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HOPE Springs Eternal (summer 2003)
Georgia’s HOPE Scholarships
SINCE NATIONAL CROSSTALK’S last article about Georgia’s popular HOPE Scholarships (summer 2003), a number of changes have been made to keep HOPE spending within the bounds of the program’s funding source, which is the Georgia State Lottery.
In fall 2003, Governor Sonny Purdue appointed a commission to study the problem. The following spring the commission reported that the funding required for the HOPE scholarship winners would indeed exceed the lottery’s projected revenues.
The commission recommended tightening eligibility rules. Georgia lawmakers agreed and enacted a series of changes. The changes were adopted on the last day of the 2004 legislative session, after what one education official politely called a “contentious” debate.
The most important change was to take the compiling of high school grade point averages out of the hands of individual high schools and give it to the Georgia Student Finance Commission, which administers the HOPE scholarships, as well as other state scholarship and grant programs.
Some local high schools, wanting to help their graduates attain the 3.0 GPAs needed to be eligible for HOPE, did not count courses the students failed or dropped. And they were including such “soft” courses as physical education and driver training.
The rules set by the Student Finance Commission give credit only for “academic core” courses—English, mathematics, science, social science and foreign language. All “attempted” courses are counted, including those that students have failed or dropped.
As a result of these and other changes, the number of HOPE-eligible high school students has been reduced by about one-third. “The most significant change was the change in the GPA method,” said David V. Lee, vice president for strategic research and analysis for the Georgia Student Finance Commission.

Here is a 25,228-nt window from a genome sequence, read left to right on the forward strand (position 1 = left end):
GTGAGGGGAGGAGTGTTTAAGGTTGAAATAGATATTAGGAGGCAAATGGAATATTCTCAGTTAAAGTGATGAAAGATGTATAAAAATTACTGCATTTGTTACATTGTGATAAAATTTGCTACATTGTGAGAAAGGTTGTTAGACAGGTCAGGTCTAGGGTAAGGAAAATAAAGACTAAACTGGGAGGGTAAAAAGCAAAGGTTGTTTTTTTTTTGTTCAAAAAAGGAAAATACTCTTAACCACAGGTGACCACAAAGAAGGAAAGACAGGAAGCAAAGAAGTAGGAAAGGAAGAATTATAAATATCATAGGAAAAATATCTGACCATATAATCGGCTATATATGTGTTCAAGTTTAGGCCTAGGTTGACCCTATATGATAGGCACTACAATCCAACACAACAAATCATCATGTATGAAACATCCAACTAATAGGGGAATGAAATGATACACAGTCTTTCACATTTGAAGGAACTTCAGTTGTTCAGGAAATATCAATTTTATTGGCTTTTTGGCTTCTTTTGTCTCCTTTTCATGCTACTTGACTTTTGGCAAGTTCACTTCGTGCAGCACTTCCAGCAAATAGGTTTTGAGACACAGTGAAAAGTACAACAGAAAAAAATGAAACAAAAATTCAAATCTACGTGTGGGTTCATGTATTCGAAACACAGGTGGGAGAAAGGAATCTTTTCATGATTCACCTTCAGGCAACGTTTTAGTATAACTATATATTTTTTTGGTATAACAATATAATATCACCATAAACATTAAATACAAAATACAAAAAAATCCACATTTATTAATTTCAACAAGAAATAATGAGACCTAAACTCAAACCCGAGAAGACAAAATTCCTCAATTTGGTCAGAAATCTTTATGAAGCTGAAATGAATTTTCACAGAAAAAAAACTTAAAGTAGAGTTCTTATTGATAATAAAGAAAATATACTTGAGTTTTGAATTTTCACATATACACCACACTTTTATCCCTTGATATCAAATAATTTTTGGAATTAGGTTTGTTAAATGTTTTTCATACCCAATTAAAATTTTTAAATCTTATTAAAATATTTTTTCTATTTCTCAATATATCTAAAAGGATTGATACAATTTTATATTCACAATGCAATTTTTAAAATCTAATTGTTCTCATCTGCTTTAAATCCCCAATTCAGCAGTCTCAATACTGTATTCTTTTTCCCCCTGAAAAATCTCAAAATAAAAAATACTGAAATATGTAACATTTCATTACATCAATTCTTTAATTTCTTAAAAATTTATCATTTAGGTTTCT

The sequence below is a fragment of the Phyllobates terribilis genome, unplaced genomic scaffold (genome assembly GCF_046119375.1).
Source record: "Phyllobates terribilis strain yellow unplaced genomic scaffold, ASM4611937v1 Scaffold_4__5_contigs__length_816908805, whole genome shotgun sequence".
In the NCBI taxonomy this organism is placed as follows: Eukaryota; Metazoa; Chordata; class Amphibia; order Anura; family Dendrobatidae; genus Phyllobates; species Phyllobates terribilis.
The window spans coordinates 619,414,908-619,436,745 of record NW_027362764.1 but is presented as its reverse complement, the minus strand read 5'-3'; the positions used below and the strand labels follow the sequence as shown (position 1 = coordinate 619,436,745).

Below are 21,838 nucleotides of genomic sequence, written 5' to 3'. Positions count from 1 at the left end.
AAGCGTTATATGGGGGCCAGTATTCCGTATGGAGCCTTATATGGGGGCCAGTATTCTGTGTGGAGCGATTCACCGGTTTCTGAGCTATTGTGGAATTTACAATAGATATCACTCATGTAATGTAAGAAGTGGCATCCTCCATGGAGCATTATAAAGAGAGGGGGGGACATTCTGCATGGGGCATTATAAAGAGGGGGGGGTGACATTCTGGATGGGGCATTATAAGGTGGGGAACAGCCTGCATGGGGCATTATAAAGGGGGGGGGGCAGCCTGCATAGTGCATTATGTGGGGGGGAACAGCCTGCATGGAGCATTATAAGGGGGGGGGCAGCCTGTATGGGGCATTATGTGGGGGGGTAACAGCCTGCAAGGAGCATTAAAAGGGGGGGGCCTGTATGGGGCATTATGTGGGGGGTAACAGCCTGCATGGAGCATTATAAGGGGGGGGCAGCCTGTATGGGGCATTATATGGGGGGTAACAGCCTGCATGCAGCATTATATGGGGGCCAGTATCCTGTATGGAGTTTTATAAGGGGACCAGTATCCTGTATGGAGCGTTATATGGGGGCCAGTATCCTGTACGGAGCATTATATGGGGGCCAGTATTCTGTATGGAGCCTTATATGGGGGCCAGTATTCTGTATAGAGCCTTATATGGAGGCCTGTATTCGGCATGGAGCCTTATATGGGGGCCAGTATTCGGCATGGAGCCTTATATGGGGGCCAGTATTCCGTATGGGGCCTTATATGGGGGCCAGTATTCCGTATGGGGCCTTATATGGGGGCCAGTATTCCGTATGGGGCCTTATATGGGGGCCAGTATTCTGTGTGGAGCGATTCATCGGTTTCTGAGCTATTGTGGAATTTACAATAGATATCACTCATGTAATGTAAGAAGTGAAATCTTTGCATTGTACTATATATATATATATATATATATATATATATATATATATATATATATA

HOPE is popular with campus officials.
“It enables a large percentage of our students to have their tuition paid,” said Ron Day, financial aid director at Kennesaw State University. About 7,000 of Kennesaw State’s 25,000 students hold HOPE scholarships.
Critics of merit-based financial aid programs remain skeptical about HOPE. “Nothing in the changes they made has altered the basic problems,” said Donald E. Heller, director of the Center for the Study of Higher Education, at Pennsylvania State University. “If anything, they push HOPE even more in the direction of a sop to the middle class.”
David Lee, of the Georgia State Finance Commission, disagrees. In 2003-04, he noted, $117 million in federal Pell grants went to students who held HOPE scholarships. “If we had a need-based system, I’m not sure we would see a larger pool of students,” Lee said.
Lee worries more about the program’s financial future. Although tightening the eligibility standards has reduced the number of students who qualify for HOPE, it is not a permanent solution.
“At some point, expenditures will again exceed revenues,” he warned, “and we’ll have to re-evaluate the program again.”